In my recent meditations on Luke's Gospel chapter 10, I have been considering Jesus' famous parable of the Good Samaritan. It seems apparent to me from the parable that a person's actions are more important that a person's confessions when we want to understand who we really are. We may confess the appropriate creeds but if we don't live as Christians, the creeds mean virtually nothing. I have been trying to appropriate the parable of the Good Samaritan in terms of my own context. Would this be the parable of the good Mormon or the good Muslim? It could be. Samaritans were considered compromised and unholy. They were the false "children of God". But in this parable, the Samaritan is the one depicted as keeping the Torah! What is going on here?
Luke tells us that a lawyer stood up to test Jesus. This isn't a simple question about ethics. This is a provocative question intended to get Jesus into trouble. The question is this: "Teacher, what shall I do to inherit the life of the age to come?" Luke 10:25 This is a standard first century Jewish question. The Jews of the first century wanted to know how they could tell in the present who was going to be vindicated in the future as being true children of Abraham who will inherit the promises. This is very much a kin to us asking "Who is a true Christian?" Jesus knows that the question is a trap intended to portray Him as a false teacher who "leads the people astray" (John 7:12), and so He responds by asking the lawyer for his position on the matter. The Lawyer answers with the standard response of the day: "You shall love the Lord your God with all your heart and with all your soul and you shall love your neighbor as yourself." Luke 10:27. Jesus responds, in effect, "I have no problem with that." But the lawyer is not content to leave it at that. The lawyer smells blood and he wants to push the point with Jesus in order to smoke out the heresy that he believes exists. "And who is my neighbor?" asks the lawyer. Jesus has been associating with tax collectors and prostitutes and other company who would not usually be considered covenant members in good standing. To the lawyer, these folks were outside of those who would inherit the life of the coming age. Jesus had even healed the slave of a Roman Centurion and had declared that the Centurion had more faith than anyone that He had found within Israel. Surely, the Centurion did not stand to inherit the promises made to Abraham, did he?! The lawyer wants to know, "Whom exactly are you talking about when you say that we are to love our 'neighbors'?" I think that the lawyer would have only considered covenant members in good standing to be "neighbors". Everyone else would have been considered under God's judgment and enemies of the children of God. The way Jesus has been acting has been threatening to undermine this disposition and the lawyer does not like it. Nevertheless, Jesus' parable does effectively undermine the lawyer's disposition so that the lawyer has to admit that the Samaritan in the story is actually the one fulfilling the Torah by loving his neighbor. This is radical and powerful.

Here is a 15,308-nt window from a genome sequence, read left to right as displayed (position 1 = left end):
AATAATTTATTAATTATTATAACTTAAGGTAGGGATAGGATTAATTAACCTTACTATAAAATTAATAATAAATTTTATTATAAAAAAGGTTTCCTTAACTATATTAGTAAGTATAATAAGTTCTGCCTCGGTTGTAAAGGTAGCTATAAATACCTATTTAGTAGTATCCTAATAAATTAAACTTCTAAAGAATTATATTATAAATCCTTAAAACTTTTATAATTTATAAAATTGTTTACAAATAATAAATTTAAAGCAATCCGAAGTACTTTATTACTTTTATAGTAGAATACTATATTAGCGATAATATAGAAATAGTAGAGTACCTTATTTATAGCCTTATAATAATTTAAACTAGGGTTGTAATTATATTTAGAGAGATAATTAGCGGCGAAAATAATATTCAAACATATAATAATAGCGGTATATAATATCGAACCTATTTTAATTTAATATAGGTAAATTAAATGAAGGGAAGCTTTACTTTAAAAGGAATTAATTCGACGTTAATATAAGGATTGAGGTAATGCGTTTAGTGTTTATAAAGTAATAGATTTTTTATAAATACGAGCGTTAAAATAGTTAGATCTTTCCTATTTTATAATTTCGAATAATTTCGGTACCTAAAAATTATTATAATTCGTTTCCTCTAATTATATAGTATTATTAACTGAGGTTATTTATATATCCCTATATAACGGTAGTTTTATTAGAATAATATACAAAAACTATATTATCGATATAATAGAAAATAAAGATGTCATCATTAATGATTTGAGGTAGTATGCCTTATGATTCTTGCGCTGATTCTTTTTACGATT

But does this change the Gospel? Does this mean that what we put our faith in doesn't matter and we simply need to be nice or good people? Not at all. Jesus is not saying that the Samaritan is theologically correct or that the Samaritan does not need God's forgiveness. Jesus is just saying that the Samaritan is the one fulfilling the Torah at this point, in spite of whatever other wrongs things may be in his life. We ought not to get bent out of shape about what this story could mean for our Soteriology (how people get saved). We are still only saved when we acknowledge the truth, including the truth that Jesus is the only way, truth and life. But the Gospel is not a message about how to get to heaven. The Gospel message is announcement about what God was doing and now has done through Jesus: God has become King on earth as He is in Heaven, in and through Jesus. This is what was happening and has happened whether the Samaritan knows it or not. The Gospel doesn't only have get applied when people have knowledge of it. The Gospel is good news. News is about something that has happened. It is not an option that one can take or leave. All this Samaritan really needed was to know what that truth is. What Jesus has demonstrated is that the Samaritan was closer to the Gospel than the Priest and the Levite. Jesus has demonstrated, and the Lawyer asking the questioned has agreed, that the Samaritan in this story fulfilled the Law, and if he has fulfilled the Law, he may very well be in position to benefit from what Jesus was doing and accomplishing more than any of the other supposed Torah observant Jews in the story. But we have not changed the Gospel by recognizing this. Hopefully, we have come to understand the Gospel better. It isn't a timeless message about how to get to heaven. It is good news for ALL who will receive it. God has become King! We need to let earnest Muslims, Mormons, and moralists know that there is a better God than Allah, a better prophet than Joseph Smith, and a new creation instead of a self-help program. But we should not assume that simply because we possess the more accurate creeds, we will benefit from the Gospel. It is not the hearers of the Word, but the doers of the Word who will be justified (Romans 2:13).